10. How does being an artist affect your social and home life?

It makes me stay home more since doing art is not my 9-to-5 job. I think if I was a full-time artist, it would be different because I would have more hours in the day for art, thus more hours to socialize.

11. Have you found it to be a breeze – probably not! – or is it a pain in the neck to be seen and make a name for yourself?

I find the process to be difficult, as I find that a lot of people are all about hype and also have short attention spans, unfortunately. If you are not hyped up, then most people aren’t going to pay attention to you. If you are getting some attention, then you really need to continuously churn out stuff at a fast pace and take advantage of the spotlight, as the public will lose interest and moves on to some other artist.

I think I read or heard somewhere that the average boy band (the ones that had “made it”) has an average lifespan of 3-5 years, so they have to work their asses off in that time range. I think that’s a good correlation for artists in terms of an artist’s popularity span.

12. Are you at a point where you’re comfortable making a living as an artist, or do you still feel that you have to grind hard every day?

I wish I could do art full time, but there is just not enough demand in the U.S. for character designs. Even in places like Tokyo, where characters are being used for everything, character designers are having a tough time. The only way that I’ve seen character designers making it really work (minus a few exceptions) is to have a financial backer and self-produce a boatload of products.

13. Do you have a career outside of the arts? If so, what is it?

Yes. I’m a quality assurance tester for a software company.

14. Have those around you generally been encouraging of what you do?

Some of my friends of been encouraging; the rest don’t understand or don’t care about character design. My family doesn’t understand it either. Ha, ha, ha…

15. On an average day, how much time do you think about your art, and does it drive you mad when you want to work on something but aren’t in a place where you can?

I think about it all the time, and it does drive me mad that I can’t work on it at the exact moment when inspiration strikes. I usually end up doing a quick sketch or write down a few keywords, so that I can work on it when I get home. However, I sometimes lose the note and only to find it weeks later, and have no idea what those keywords meant.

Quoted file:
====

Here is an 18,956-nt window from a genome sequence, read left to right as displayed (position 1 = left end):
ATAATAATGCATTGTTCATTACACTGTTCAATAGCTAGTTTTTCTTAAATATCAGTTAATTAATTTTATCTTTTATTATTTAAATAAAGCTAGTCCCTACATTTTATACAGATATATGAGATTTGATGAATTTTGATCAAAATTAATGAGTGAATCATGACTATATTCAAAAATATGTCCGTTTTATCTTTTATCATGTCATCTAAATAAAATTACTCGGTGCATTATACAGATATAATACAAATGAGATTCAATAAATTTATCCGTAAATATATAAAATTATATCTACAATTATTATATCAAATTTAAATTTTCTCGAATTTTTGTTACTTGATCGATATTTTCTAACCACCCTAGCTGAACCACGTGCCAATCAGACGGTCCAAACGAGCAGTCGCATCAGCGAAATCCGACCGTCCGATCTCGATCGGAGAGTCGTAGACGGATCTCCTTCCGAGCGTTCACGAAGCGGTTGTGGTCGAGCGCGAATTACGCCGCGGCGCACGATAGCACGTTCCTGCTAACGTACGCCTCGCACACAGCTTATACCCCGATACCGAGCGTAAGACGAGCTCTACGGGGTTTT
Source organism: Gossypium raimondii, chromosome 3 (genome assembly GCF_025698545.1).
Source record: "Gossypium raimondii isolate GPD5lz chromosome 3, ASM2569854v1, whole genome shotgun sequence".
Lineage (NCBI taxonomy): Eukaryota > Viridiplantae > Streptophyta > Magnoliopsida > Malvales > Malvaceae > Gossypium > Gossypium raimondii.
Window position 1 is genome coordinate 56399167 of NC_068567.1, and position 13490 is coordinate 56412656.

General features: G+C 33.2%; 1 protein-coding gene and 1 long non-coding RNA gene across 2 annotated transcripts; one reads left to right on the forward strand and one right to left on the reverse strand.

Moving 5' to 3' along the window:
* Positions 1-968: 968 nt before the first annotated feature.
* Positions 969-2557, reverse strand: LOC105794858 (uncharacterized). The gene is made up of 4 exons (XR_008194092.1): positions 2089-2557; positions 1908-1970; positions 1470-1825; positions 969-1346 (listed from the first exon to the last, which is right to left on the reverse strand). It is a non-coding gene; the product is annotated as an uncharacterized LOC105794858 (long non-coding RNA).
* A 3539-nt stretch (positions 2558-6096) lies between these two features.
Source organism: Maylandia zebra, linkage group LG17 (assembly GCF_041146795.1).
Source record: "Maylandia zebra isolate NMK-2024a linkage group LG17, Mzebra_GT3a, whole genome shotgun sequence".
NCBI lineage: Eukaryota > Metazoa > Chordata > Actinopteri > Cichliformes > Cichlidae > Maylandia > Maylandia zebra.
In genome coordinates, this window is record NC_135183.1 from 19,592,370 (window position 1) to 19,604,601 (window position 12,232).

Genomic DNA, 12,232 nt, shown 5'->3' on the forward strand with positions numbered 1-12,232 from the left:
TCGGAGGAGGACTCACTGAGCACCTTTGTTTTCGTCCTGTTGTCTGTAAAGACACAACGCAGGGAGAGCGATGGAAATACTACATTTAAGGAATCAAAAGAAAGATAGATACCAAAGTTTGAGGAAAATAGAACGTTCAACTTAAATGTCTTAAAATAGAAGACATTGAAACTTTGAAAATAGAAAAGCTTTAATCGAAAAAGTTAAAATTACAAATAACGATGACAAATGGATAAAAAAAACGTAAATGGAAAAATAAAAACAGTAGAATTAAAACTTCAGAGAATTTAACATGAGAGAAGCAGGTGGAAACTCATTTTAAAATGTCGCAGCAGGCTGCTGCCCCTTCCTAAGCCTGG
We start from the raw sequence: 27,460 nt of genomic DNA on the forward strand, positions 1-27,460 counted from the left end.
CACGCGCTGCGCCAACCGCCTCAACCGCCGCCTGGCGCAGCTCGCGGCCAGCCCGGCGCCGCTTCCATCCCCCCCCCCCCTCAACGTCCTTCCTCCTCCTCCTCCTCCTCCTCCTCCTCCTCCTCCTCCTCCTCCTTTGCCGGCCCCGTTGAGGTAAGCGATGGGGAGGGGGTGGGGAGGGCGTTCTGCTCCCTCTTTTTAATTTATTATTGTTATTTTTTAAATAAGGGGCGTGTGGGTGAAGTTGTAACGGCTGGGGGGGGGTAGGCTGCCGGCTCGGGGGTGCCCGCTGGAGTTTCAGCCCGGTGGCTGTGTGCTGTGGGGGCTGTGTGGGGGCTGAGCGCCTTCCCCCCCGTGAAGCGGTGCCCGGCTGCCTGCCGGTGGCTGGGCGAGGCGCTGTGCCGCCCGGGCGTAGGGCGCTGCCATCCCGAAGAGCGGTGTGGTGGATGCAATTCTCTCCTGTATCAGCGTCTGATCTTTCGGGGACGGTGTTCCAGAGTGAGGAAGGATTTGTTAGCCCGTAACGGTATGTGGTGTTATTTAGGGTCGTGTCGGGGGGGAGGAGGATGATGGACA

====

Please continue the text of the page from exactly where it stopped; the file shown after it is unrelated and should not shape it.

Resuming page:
16. Tell us about one terrible experience you had as a burgeoning artist.

Okay. I’m going to kick it super-old school for this one…I almost stopped making art after the 8th grade.

I’d had the same art teacher for a few years by the time that I got to the 8th grade. Everyone loved her, but I never liked her that much because I never thought that she liked me. The final kicker was when she gave me a C- on a shading assignment that I felt that I should have gotten an A. I mean, I knew the principles of shading by that time, and I totally rocked that assignment. She gave my friend Scott a B, and his shading and line work were all jacked up. (The dude would tell you himself that he was horrible at art.) He was surprised that I got a C- as well.

Anyway, I was so livid that I ended up tearing that assignment up and threw it in the trash, and decided to never take another art class after I finished the year out.

In the 9th grade, I always saw my friend John at lunch. I think it was the only part of the day where our schedules matched. We’ve been good friends since elementary school, and we’ve always been decent artists when compared to the rest of the class.

Whenever I saw him, he would always try to get me to take art again. He would literally bring it up everyday. He didn’t understand why I didn’t want to take art classes anymore, since I never told him or anyone else the reason. In fact, it was only when I saw John out of the blue a few years ago that I finally told him.